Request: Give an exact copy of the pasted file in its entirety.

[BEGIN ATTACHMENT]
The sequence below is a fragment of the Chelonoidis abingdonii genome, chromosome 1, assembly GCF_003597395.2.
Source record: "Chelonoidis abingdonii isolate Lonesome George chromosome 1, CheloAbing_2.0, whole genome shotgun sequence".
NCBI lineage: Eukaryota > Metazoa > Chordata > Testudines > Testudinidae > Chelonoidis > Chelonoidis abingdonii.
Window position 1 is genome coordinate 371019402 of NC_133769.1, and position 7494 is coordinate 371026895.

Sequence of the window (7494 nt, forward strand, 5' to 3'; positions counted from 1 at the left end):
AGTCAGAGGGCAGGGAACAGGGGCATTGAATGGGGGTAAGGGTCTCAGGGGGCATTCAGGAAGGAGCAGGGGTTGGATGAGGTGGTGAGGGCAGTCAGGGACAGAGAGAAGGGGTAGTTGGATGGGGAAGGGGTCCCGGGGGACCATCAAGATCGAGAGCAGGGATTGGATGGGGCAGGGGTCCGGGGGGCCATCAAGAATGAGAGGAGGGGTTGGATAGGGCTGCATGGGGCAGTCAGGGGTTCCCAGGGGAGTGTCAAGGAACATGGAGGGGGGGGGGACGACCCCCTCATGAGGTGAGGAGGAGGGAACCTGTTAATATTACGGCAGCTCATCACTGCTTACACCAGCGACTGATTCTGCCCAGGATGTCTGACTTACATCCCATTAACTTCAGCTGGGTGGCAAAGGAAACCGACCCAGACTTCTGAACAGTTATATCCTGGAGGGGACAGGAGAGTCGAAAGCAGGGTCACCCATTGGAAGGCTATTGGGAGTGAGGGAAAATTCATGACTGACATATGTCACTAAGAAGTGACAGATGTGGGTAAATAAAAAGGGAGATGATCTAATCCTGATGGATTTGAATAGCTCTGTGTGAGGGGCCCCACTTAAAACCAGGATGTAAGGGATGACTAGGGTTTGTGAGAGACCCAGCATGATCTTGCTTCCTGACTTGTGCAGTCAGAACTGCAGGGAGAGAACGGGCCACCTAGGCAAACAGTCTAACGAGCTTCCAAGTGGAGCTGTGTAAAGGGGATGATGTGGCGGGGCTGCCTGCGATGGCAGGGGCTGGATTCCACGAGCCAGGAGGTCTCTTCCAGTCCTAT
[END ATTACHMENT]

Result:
The sequence below is a fragment of the Chelonoidis abingdonii genome, chromosome 1, assembly GCF_003597395.2.
Source record: "Chelonoidis abingdonii isolate Lonesome George chromosome 1, CheloAbing_2.0, whole genome shotgun sequence".
NCBI lineage: Eukaryota > Metazoa > Chordata > Testudines > Testudinidae > Chelonoidis > Chelonoidis abingdonii.
Window position 1 is genome coordinate 371019402 of NC_133769.1, and position 7494 is coordinate 371026895.

Sequence of the window (7494 nt, forward strand, 5' to 3'; positions counted from 1 at the left end):
AGTCAGAGGGCAGGGAACAGGGGCATTGAATGGGGGTAAGGGTCTCAGGGGGCATTCAGGAAGGAGCAGGGGTTGGATGAGGTGGTGAGGGCAGTCAGGGACAGAGAGAAGGGGTAGTTGGATGGGGAAGGGGTCCCGGGGGACCATCAAGATCGAGAGCAGGGATTGGATGGGGCAGGGGTCCGGGGGGCCATCAAGAATGAGAGGAGGGGTTGGATAGGGCTGCATGGGGCAGTCAGGGGTTCCCAGGGGAGTGTCAAGGAACATGGAGGGGGGGGGGACGACCCCCTCATGAGGTGAGGAGGAGGGAACCTGTTAATATTACGGCAGCTCATCACTGCTTACACCAGCGACTGATTCTGCCCAGGATGTCTGACTTACATCCCATTAACTTCAGCTGGGTGGCAAAGGAAACCGACCCAGACTTCTGAACAGTTATATCCTGGAGGGGACAGGAGAGTCGAAAGCAGGGTCACCCATTGGAAGGCTATTGGGAGTGAGGGAAAATTCATGACTGACATATGTCACTAAGAAGTGACAGATGTGGGTAAATAAAAAGGGAGATGATCTAATCCTGATGGATTTGAATAGCTCTGTGTGAGGGGCCCCACTTAAAACCAGGATGTAAGGGATGACTAGGGTTTGTGAGAGACCCAGCATGATCTTGCTTCCTGACTTGTGCAGTCAGAACTGCAGGGAGAGAACGGGCCACCTAGGCAAACAGTCTAACGAGCTTCCAAGTGGAGCTGTGTAAAGGGGATGATGTGGCGGGGCTGCCTGCGATGGCAGGGGCTGGATTCCACGAGCCAGGAGGTCTCTTCCAGTCCTAT